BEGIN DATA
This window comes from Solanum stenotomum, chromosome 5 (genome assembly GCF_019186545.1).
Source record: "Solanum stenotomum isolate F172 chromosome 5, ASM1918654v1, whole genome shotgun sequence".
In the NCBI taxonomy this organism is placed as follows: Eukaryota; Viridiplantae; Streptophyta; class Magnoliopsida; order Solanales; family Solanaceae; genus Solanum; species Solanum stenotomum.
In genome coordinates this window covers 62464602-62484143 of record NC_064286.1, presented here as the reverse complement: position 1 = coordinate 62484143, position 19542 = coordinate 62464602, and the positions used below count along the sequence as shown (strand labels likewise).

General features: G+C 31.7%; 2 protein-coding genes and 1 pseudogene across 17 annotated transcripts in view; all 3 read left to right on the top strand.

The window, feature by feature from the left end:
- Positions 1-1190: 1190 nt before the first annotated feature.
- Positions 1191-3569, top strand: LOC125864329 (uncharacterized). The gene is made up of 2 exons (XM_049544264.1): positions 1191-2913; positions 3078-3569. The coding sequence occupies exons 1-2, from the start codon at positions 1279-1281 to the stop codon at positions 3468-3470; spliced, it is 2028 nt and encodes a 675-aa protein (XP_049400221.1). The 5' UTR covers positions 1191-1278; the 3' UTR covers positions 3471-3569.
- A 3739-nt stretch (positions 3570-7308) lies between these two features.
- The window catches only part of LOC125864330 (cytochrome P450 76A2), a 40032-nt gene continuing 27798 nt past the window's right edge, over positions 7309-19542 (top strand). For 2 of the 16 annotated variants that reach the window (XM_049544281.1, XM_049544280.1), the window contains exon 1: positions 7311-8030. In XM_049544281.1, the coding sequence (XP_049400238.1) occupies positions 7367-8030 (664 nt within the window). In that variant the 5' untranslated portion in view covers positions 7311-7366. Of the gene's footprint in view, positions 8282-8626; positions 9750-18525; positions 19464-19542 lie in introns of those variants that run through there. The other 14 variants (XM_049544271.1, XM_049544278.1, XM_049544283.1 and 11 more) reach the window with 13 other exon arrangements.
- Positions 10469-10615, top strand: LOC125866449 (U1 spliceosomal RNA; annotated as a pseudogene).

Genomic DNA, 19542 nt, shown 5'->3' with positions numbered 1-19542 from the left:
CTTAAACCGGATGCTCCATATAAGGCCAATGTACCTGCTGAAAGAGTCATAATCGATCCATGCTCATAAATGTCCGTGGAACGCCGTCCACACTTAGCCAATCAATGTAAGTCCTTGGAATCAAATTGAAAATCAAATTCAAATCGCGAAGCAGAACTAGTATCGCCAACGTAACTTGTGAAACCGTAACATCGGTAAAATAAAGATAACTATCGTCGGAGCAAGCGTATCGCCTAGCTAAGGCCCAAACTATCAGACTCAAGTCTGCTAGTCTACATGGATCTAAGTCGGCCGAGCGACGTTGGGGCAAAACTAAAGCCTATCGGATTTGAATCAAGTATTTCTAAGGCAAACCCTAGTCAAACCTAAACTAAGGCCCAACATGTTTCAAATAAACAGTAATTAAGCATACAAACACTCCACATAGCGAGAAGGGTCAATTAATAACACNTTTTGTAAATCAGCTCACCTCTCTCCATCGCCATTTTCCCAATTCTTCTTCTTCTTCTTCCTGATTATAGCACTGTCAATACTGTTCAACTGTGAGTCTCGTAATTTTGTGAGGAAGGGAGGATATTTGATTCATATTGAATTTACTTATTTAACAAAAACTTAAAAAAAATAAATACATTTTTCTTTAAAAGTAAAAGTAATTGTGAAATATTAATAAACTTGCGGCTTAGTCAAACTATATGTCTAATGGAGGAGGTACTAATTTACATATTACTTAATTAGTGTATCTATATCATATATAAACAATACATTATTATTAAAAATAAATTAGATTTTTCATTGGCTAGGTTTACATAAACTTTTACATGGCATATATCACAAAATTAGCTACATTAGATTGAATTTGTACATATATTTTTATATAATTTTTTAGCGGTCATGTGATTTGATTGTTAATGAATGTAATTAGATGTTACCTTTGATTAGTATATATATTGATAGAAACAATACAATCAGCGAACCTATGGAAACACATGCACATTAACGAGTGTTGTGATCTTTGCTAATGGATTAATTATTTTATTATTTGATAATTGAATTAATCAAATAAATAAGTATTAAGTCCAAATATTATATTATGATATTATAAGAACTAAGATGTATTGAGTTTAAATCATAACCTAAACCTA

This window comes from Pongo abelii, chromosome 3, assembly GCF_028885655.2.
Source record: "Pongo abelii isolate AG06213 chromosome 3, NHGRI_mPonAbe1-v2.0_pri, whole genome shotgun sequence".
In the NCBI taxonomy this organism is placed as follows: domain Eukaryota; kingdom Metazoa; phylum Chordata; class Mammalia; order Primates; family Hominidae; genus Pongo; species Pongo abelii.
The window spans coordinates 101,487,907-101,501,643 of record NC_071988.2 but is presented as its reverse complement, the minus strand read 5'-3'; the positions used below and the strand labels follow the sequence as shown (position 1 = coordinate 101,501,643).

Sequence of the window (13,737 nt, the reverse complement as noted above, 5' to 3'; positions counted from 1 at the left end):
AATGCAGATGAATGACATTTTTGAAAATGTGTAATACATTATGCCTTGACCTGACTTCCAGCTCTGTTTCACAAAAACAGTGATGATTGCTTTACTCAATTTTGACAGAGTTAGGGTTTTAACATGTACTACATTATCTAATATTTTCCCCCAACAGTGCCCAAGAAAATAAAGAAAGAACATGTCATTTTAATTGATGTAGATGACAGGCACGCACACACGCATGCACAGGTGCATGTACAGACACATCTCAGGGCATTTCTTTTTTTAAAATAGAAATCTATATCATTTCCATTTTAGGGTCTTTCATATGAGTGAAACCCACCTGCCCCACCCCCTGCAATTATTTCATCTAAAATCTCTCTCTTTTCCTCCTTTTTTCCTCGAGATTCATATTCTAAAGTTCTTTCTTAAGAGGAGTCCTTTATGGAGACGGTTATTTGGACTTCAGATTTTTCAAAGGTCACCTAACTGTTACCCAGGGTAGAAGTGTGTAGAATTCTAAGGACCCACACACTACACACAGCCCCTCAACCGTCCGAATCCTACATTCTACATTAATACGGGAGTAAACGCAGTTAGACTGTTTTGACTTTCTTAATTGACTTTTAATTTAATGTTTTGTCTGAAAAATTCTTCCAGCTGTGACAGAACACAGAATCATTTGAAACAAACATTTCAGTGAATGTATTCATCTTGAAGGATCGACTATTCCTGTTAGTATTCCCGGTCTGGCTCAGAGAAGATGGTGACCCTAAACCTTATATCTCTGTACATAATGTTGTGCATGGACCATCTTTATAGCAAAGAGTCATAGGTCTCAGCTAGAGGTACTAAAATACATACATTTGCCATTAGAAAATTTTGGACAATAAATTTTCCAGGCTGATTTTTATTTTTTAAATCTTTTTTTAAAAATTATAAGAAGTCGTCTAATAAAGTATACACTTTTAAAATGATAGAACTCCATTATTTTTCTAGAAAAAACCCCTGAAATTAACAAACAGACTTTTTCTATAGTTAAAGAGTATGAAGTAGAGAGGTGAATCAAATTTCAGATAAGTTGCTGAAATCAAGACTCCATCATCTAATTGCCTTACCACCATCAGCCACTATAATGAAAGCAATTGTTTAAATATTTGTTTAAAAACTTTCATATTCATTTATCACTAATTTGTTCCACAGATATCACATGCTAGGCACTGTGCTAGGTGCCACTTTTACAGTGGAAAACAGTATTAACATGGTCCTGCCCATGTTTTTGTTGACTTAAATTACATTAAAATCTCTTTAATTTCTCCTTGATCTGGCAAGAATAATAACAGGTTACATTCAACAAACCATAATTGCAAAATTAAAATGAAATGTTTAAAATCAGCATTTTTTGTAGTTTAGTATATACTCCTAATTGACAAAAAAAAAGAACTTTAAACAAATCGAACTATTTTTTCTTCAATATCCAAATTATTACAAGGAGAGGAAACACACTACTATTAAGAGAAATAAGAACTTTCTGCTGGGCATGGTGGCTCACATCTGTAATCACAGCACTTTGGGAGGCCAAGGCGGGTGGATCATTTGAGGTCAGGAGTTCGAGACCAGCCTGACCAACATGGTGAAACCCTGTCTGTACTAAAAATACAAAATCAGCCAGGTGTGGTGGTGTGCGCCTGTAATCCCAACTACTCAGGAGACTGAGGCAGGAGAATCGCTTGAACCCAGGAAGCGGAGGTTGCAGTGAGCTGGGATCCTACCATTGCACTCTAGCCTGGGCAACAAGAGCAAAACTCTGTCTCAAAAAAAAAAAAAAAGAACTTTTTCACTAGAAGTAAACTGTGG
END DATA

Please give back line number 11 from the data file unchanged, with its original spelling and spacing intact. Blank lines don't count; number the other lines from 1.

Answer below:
- Positions 10469-10615, top strand: LOC125866449 (U1 spliceosomal RNA; annotated as a pseudogene).